Tensioning sequence

Discussion in 'Badminton Stringing Techniques & Tools' started by kwun, Mar 7, 2022.

  1. kwun

    kwun Administrator

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    Now, some proper discussion?

    Looking at @kakinami 's stringing video.

    I wonder if there can be an improvement in the sequencing. Instead of tension, unclamp/clamp, thread. Is it better to do tension, thread, unclamp/clamp?

    tension, thread, unclamp/clamp is what I do. Rational being it allows the constant pull tensioner to have more time to work on the string. Result is double the time to stretch the string, less slack and better tension retention in the long run.

    Thoughts?

    And on a less serious note. AK is mocking us by showing us a 19min stringjob that includes 90sec of him looking around in the room for the cross string.
     
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  2. Brunoille

    Brunoille Regular Member

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    I agree with you. From my humble point of view, the longer the string is tensioned the better it is and that's why I came to the same main tensioning sequence as you.
    However what is your tensioning sequence for the crosses? Because I'm into a "tension / unclamp / clamp / thread" sequence for a comfort point of view (orientation of the turntable during threading). And that saddens me to see that the tensioning time isn't as long as for the mains...
    Look forward to hearing your opinions ;-)
     
  3. kwun

    kwun Administrator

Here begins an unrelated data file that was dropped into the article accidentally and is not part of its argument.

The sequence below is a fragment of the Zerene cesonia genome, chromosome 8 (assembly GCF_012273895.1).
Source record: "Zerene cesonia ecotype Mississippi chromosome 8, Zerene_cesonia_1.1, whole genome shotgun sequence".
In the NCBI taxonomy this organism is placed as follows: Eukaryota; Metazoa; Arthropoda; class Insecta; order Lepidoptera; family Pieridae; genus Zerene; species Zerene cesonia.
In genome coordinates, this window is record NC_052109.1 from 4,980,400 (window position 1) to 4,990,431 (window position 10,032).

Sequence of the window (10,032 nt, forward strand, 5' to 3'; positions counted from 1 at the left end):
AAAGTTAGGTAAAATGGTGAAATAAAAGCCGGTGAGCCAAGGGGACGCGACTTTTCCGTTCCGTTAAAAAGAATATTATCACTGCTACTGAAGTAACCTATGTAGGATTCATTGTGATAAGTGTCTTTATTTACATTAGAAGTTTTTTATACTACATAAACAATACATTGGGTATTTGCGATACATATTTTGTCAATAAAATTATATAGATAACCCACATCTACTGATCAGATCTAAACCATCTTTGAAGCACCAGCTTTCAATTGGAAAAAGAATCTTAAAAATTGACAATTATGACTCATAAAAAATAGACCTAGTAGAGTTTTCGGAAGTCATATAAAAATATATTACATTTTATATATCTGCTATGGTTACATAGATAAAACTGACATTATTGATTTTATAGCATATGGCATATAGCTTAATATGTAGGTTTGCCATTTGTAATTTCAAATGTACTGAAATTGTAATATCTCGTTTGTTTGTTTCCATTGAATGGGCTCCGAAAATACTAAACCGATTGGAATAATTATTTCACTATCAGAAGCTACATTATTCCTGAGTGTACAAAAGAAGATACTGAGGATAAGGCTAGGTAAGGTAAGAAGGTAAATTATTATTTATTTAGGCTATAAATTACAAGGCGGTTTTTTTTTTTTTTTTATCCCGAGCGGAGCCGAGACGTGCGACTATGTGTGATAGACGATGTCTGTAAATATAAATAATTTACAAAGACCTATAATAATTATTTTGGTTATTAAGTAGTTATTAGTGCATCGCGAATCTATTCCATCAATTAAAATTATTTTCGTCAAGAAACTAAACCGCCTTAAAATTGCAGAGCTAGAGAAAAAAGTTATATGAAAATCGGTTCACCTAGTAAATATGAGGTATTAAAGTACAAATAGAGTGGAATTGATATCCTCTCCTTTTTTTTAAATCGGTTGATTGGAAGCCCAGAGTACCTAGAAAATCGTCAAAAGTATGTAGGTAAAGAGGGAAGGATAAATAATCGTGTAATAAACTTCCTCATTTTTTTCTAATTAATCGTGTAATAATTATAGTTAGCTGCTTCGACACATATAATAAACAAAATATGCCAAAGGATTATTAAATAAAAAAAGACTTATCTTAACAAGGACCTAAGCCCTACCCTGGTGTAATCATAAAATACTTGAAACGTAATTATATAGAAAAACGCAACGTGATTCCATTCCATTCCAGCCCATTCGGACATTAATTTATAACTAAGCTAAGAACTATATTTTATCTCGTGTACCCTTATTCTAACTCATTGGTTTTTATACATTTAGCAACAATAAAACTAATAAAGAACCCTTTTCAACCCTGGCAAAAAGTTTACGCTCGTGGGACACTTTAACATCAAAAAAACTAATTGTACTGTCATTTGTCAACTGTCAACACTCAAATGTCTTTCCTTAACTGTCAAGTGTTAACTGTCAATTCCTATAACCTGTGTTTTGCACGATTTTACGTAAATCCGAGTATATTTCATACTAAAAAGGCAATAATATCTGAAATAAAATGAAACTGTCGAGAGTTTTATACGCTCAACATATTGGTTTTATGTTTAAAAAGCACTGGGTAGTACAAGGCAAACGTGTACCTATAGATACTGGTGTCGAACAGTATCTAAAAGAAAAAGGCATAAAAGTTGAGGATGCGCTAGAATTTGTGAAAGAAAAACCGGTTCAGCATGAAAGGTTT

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    guilty. me, I mean. Sometimes I would move my body over closer to the tensioner so I can weave while the cross string is still under tension, but more often I find myself not doing that.

    What I always do, is to massage the cross string before releasing tension, so the lower dynamic friction means the tensioner can work a few fractions of a pound more into the string.
     
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  4. s_mair

    s_mair Regular Member

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    For the main strings, I've been playing around with the sequence a while ago since I also thought that the longer the string is tensioned, the better it will be for tension retention later on. Another pro for this sequence would be that you can gain a few seconds to start threading while the tensioner is still pulling (at least that works with the slow WISE tensioner...).

    The only problem I had was that the threaded slack string constantly got in the way of clamping the tensioned one since it always bend towards it (why is that btw?). Took me a while to figure out a super easy solution for that though - you just have to make sure that the threaded slack string stays on top of the tensioned one when it's bending over. That way, the clamp pushes it out of the way automatically when you're clamping the tensioned string. I hope I remeber making a short video next time.

    Long story short, I've completely moved to tension/thread/clamp for the main strings and it works smooth a silk.

    It's a different story on the crosses though. I find it so uncomfortable most of the time to thread the crosses while the string is still tensioned that I'm doing it the other way there. My main goal for the crosses is to have them as straight as possible right off the machine, but without massaging them. My jobs are on the tighter side anyways so I don't really need to squeeze out that last bit of possible tension at that point.
     
  5. speCulatius

    speCulatius Regular Member

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    Funny... I have no issues with that at all. Well, very rarely, not enough to bother me. Let's hope it stays that way.